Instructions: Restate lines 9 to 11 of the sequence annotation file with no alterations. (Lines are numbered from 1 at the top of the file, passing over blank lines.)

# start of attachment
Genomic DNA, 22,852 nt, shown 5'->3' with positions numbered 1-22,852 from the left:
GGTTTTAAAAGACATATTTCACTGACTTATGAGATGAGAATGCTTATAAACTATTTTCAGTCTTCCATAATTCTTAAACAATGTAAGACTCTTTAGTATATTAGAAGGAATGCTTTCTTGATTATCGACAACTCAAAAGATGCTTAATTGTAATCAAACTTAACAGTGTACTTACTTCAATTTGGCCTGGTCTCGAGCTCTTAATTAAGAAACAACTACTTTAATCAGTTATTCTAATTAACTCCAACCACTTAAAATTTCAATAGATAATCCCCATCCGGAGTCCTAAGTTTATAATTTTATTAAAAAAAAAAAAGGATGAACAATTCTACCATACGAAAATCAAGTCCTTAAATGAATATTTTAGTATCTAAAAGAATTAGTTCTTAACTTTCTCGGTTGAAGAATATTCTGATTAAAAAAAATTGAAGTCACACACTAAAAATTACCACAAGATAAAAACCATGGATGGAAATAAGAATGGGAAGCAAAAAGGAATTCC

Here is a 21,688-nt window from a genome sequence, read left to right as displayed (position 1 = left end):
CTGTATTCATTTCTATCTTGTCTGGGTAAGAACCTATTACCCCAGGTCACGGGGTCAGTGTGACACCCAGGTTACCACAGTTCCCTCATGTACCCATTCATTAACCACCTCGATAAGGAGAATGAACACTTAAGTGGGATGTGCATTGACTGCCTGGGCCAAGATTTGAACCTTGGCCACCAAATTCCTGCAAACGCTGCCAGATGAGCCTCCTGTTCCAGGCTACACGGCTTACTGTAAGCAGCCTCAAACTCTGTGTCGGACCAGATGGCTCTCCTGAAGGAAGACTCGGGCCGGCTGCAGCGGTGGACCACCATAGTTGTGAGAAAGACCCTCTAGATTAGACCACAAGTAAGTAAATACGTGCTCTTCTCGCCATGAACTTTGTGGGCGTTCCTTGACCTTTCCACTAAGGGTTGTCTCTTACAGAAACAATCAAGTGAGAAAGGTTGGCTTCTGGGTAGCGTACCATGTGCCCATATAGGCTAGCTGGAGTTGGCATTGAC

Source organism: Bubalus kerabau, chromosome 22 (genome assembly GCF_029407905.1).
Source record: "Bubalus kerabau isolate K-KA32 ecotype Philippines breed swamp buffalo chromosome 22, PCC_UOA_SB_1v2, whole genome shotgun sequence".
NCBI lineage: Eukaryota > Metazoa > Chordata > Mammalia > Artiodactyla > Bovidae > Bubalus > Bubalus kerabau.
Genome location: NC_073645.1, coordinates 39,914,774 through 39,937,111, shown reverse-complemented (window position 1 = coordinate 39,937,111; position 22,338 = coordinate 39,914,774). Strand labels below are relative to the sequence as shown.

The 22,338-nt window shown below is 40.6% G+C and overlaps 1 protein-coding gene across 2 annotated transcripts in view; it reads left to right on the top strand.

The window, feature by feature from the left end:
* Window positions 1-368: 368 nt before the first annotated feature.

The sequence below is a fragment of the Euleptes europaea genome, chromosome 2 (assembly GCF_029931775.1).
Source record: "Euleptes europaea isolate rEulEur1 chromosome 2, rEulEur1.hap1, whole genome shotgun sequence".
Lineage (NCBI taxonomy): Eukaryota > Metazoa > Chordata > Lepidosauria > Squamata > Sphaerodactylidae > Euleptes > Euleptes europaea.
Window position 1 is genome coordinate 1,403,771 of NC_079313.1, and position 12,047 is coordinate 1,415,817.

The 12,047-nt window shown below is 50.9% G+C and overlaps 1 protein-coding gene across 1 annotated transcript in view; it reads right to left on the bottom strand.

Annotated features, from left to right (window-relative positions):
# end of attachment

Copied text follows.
The 22,338-nt window shown below is 40.6% G+C and overlaps 1 protein-coding gene across 2 annotated transcripts in view; it reads left to right on the top strand.

The window, feature by feature from the left end:
* Window positions 1-368: 368 nt before the first annotated feature.